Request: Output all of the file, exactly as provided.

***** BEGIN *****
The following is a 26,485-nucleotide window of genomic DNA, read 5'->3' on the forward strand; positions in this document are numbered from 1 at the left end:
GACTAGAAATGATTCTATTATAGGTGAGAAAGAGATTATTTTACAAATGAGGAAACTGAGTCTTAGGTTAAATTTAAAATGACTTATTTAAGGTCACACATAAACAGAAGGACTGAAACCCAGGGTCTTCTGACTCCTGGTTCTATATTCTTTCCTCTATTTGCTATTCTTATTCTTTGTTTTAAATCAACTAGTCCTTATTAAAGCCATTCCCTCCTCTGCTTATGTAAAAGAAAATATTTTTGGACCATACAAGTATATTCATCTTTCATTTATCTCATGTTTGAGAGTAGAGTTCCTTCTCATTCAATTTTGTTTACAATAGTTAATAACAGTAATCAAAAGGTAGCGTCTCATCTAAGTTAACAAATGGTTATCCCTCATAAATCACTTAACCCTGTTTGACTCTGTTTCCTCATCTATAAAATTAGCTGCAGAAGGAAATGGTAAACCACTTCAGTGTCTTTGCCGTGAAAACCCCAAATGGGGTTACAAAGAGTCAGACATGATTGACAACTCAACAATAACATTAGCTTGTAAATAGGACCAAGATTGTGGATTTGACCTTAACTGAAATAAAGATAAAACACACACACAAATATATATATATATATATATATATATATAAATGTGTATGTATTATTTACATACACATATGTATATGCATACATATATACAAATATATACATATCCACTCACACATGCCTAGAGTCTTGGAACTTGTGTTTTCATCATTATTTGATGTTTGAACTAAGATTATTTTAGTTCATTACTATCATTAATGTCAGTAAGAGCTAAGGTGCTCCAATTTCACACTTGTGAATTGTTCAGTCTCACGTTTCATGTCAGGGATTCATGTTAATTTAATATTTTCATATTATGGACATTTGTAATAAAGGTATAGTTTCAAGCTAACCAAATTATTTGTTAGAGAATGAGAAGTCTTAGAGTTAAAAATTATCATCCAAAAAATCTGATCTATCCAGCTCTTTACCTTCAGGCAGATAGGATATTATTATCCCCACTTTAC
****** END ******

The following is a 26,485-nucleotide window of genomic DNA, read 5'->3' on the forward strand; positions in this document are numbered from 1 at the left end:
GACTAGAAATGATTCTATTATAGGTGAGAAAGAGATTATTTTACAAATGAGGAAACTGAGTCTTAGGTTAAATTTAAAATGACTTATTTAAGGTCACACATAAACAGAAGGACTGAAACCCAGGGTCTTCTGACTCCTGGTTCTATATTCTTTCCTCTATTTGCTATTCTTATTCTTTGTTTTAAATCAACTAGTCCTTATTAAAGCCATTCCCTCCTCTGCTTATGTAAAAGAAAATATTTTTGGACCATACAAGTATATTCATCTTTCATTTATCTCATGTTTGAGAGTAGAGTTCCTTCTCATTCAATTTTGTTTACAATAGTTAATAACAGTAATCAAAAGGTAGCGTCTCATCTAAGTTAACAAATGGTTATCCCTCATAAATCACTTAACCCTGTTTGACTCTGTTTCCTCATCTATAAAATTAGCTGCAGAAGGAAATGGTAAACCACTTCAGTGTCTTTGCCGTGAAAACCCCAAATGGGGTTACAAAGAGTCAGACATGATTGACAACTCAACAATAACATTAGCTTGTAAATAGGACCAAGATTGTGGATTTGACCTTAACTGAAATAAAGATAAAACACACACACAAATATATATATATATATATATATATATATAAATGTGTATGTATTATTTACATACACATATGTATATGCATACATATATACAAATATATACATATCCACTCACACATGCCTAGAGTCTTGGAACTTGTGTTTTCATCATTATTTGATGTTTGAACTAAGATTATTTTAGTTCATTACTATCATTAATGTCAGTAAGAGCTAAGGTGCTCCAATTTCACACTTGTGAATTGTTCAGTCTCACGTTTCATGTCAGGGATTCATGTTAATTTAATATTTTCATATTATGGACATTTGTAATAAAGGTATAGTTTCAAGCTAACCAAATTATTTGTTAGAGAATGAGAAGTCTTAGAGTTAAAAATTATCATCCAAAAAATCTGATCTATCCAGCTCTTTACCTTCAGGCAGATAGGATATTATTATCCCCACTTTAC